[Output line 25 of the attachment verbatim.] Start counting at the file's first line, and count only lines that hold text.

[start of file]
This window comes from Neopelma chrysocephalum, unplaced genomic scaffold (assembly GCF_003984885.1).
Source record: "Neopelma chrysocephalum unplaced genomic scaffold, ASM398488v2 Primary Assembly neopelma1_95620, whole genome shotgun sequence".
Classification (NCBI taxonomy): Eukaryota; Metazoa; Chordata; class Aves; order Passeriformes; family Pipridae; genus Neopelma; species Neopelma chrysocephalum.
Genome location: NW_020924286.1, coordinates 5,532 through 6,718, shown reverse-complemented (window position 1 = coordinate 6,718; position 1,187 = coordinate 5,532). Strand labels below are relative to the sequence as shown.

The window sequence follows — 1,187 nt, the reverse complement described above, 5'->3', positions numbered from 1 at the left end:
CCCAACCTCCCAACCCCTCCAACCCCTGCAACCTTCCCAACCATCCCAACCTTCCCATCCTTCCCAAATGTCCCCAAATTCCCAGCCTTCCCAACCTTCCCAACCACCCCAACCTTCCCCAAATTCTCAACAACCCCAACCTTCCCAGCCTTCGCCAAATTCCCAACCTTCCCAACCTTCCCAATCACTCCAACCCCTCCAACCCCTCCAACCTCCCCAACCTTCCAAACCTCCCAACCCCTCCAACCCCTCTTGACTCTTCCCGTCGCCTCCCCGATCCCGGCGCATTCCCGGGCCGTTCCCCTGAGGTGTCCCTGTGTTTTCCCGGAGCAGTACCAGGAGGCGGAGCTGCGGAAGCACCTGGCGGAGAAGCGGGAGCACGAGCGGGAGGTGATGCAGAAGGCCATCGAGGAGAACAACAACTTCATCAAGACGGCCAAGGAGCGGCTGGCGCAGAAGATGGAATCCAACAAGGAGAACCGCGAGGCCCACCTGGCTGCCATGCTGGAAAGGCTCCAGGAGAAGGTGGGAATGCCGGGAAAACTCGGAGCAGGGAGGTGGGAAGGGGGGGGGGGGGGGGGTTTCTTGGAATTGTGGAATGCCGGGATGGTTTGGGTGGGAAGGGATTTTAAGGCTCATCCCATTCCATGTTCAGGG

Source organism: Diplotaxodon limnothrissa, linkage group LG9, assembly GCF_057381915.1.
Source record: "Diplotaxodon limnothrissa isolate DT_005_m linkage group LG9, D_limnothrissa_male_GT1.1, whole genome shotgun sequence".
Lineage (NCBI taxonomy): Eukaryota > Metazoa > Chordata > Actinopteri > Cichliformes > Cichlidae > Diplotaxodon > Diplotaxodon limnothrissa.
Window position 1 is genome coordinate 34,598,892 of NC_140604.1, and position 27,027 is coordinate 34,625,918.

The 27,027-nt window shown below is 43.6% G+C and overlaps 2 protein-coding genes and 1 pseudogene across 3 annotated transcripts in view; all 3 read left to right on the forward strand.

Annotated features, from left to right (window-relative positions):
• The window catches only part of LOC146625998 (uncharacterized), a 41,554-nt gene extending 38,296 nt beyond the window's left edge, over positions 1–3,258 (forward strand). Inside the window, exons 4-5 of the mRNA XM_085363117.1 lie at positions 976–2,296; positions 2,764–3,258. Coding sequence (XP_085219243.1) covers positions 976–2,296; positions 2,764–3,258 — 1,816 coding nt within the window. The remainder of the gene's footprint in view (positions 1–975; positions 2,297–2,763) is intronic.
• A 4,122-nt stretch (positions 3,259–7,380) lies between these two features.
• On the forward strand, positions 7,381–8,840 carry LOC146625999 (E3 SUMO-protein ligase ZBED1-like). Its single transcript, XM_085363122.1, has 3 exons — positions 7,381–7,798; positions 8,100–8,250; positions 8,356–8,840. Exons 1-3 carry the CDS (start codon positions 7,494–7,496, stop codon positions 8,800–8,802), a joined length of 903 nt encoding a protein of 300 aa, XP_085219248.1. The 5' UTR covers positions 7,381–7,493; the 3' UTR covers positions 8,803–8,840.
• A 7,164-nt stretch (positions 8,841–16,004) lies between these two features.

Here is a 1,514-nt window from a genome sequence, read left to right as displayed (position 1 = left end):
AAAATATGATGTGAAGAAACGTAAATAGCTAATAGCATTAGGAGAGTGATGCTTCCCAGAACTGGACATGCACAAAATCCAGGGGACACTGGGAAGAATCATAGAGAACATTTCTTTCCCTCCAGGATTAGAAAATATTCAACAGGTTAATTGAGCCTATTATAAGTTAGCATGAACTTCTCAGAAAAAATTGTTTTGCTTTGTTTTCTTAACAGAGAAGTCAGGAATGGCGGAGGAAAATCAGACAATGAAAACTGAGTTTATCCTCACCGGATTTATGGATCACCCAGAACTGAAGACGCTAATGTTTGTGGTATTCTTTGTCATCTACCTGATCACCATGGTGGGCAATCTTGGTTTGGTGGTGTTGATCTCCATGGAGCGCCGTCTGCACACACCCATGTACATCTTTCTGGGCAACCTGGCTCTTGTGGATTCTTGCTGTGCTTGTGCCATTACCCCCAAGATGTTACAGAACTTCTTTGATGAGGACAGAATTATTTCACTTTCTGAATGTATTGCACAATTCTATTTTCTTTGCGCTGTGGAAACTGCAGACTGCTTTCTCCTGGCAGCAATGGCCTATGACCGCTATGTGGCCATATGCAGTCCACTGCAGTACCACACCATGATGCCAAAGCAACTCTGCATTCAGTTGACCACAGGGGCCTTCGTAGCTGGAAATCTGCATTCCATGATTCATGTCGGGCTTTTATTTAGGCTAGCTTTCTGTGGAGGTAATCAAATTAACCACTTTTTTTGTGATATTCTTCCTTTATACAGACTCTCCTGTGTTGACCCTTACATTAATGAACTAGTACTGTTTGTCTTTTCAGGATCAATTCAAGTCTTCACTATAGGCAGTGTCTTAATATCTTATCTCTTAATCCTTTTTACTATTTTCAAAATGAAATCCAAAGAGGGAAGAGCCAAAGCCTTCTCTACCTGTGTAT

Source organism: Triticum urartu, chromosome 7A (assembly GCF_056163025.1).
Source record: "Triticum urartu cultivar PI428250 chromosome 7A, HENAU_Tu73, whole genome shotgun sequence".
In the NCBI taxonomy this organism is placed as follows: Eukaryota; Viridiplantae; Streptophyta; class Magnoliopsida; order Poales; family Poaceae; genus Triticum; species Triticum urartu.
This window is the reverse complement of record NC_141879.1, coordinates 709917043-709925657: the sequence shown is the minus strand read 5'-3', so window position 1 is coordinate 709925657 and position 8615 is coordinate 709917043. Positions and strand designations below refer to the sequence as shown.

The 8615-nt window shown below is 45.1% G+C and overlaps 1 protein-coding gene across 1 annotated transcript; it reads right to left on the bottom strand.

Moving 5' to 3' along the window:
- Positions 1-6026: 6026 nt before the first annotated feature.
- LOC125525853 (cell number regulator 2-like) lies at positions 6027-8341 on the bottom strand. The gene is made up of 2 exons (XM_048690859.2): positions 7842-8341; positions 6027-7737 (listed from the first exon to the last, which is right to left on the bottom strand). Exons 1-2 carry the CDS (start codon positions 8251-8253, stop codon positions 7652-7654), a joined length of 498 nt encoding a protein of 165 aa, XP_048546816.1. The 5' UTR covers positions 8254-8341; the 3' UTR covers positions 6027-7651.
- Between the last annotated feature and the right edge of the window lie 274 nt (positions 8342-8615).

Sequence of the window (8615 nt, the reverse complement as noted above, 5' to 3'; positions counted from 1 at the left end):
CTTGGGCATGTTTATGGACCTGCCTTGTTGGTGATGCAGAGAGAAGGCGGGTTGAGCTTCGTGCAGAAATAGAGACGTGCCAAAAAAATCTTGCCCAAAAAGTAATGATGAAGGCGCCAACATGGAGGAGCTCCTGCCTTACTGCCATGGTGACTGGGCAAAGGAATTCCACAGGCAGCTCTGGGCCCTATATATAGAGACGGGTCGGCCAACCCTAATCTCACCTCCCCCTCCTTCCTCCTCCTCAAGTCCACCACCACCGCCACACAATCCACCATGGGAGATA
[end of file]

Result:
- Positions 1-6026: 6026 nt before the first annotated feature.